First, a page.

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Fighting words from Britain over ‘insult’ to Cunard flag

February 17, 2014 Cruise, Headline News No Comments Email Email

egtmedia59Britain’s Foreign Office says a Cunard cruise ship has been threatened after flying a British flag while in port in the Argentine capital of Buenos Aires.

Britain's Red Ensign or 'Red Duster' is shown in this World War II poster

Britain’s Red Ensign or ‘Red Duster’ is shown in this World War II poster

Argentina and Britain went to war in 1982 after Argentina seized and occupied the Falkland Islands, one of Britain’s last remaining overseas territories, located in the South Atlantic. Although Britain won decisively, ill-feeling remains and Argentina still claims sovereignty over the Falklands, which it calls Islas Malvinas.

In the latest incident, the captain of Cunard’s liner Queen Victoria was told he faced a heavy fine if he continued to fly the Red Ensign – the flag of Britain’s merchant fleet and nicknamed the ‘Red Duster’– while in the port, Britain’s Channel 4 News reported.

Perhaps unfortunately for Argentina, the former head of Britain’s Royal Navy, Admiral Lord West of Spithead, was a passenger aboard Queen Victoria. He took exception to the action and described it as “an insult to the nation”.

“After we’d gone round Cape Horn I was at dinner with the captain, and the captain said to me that when they were in Buenos Aires that the ship had basically been threatened with a very punitive fine – about 10,000 US dollars – and also told there would be ‘trouble’ in inverted commas – not specified – if he didn’t take down the red ensign which the ship flies,” he told Channel 4 News in Britain.

The Guardian quoted a spokesman for Britain’s Foreign Office saying: “We condemn any attempts by the Argentine authorities to unnecessarily interfere with the legitimate transit of UK-flagged vessels. This appears to be another example of unacceptable harassment and intimidation.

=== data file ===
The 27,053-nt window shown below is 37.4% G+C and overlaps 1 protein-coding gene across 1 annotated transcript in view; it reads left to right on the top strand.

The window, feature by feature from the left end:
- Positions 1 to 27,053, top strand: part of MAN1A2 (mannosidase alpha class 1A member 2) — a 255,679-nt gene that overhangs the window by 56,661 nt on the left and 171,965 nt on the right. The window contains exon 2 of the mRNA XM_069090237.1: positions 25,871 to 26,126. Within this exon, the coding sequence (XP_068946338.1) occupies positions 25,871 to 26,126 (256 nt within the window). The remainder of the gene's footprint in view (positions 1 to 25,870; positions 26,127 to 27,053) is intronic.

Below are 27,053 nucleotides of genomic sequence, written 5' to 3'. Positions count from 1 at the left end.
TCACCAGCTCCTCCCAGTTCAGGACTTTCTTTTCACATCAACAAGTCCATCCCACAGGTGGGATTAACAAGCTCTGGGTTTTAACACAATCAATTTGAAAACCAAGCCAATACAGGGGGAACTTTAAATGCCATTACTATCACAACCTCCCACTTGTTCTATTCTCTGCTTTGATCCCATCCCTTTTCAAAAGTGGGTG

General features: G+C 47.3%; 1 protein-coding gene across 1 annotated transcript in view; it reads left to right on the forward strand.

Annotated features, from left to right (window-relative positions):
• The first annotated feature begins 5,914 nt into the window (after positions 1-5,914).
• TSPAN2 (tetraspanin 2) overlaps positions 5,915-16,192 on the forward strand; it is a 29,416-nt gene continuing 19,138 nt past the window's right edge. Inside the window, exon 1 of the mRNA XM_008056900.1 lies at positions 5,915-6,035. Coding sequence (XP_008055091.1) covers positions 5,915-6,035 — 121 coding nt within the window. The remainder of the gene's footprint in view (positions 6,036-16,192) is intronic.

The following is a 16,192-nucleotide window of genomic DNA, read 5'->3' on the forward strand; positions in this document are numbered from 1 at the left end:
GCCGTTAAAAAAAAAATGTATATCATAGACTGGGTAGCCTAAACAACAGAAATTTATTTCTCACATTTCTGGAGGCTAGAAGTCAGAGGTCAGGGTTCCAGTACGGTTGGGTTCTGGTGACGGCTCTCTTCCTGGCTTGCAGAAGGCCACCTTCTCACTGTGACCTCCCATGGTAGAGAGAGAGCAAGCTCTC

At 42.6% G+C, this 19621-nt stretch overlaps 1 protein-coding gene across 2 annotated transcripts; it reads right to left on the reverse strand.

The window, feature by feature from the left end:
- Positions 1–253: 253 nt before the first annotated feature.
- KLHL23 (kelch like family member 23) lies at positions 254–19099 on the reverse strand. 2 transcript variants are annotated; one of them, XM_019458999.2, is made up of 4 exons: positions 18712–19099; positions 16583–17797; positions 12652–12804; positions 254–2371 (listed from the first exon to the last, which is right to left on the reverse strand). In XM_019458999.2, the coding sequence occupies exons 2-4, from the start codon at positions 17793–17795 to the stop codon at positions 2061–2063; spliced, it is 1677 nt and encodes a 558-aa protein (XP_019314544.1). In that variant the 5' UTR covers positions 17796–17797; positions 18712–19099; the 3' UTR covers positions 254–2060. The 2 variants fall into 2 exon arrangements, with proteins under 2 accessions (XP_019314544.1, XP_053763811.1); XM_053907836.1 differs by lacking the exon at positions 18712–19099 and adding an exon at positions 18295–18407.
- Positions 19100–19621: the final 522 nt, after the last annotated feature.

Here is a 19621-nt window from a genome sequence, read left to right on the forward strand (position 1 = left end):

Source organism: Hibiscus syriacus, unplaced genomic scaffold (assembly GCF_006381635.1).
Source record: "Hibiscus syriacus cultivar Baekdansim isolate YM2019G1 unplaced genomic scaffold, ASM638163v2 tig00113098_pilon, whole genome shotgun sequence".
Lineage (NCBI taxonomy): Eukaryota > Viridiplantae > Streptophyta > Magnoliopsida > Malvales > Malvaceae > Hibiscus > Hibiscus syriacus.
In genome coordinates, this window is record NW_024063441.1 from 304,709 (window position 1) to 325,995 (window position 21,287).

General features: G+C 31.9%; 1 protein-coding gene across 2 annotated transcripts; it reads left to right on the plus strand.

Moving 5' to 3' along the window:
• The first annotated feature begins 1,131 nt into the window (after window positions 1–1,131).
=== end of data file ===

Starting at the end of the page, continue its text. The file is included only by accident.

“We robustly defend UK interests against any attempts by the government of Argentina to disrupt any lawful commercial activity. We are urgently discussing the matter with Carnival UK (Cunard’s parent company) and will raise this with the Argentine authorities.”

The Red Ensign (which has a Union Jack flag in the upper left corner, as does the Australian flag) originated in the early 17th century as an English ensign flown by the Royal Navy and later specifically by British merchant seamen (the British Merchant Navy). It is currently used as the civil ensign of the United Kingdom.

The Falklands War of 1982 saw two separate British naval task forces (one of surface vessels and the other of submarines) clash with the Argentine fleet. Britain’s nuclear-powered submarine HMS Conqueror fired two torpedoes into the Argentine warship General Belgrano on 2 May 1982, killing over 200 sailors almost instantly and swiftly sinking the ship. In all, 323 of the General Belgrano’s crew died at sea while over 700 other crew were rescued from the open ocean despite cold seas and stormy weather.

In all, 649 Argentine military personnel, 255 British military personnel and 3 Falkland Islanders died during the hostilities, so tension about flags and symbolism still runs high.

Written by Peter Needham

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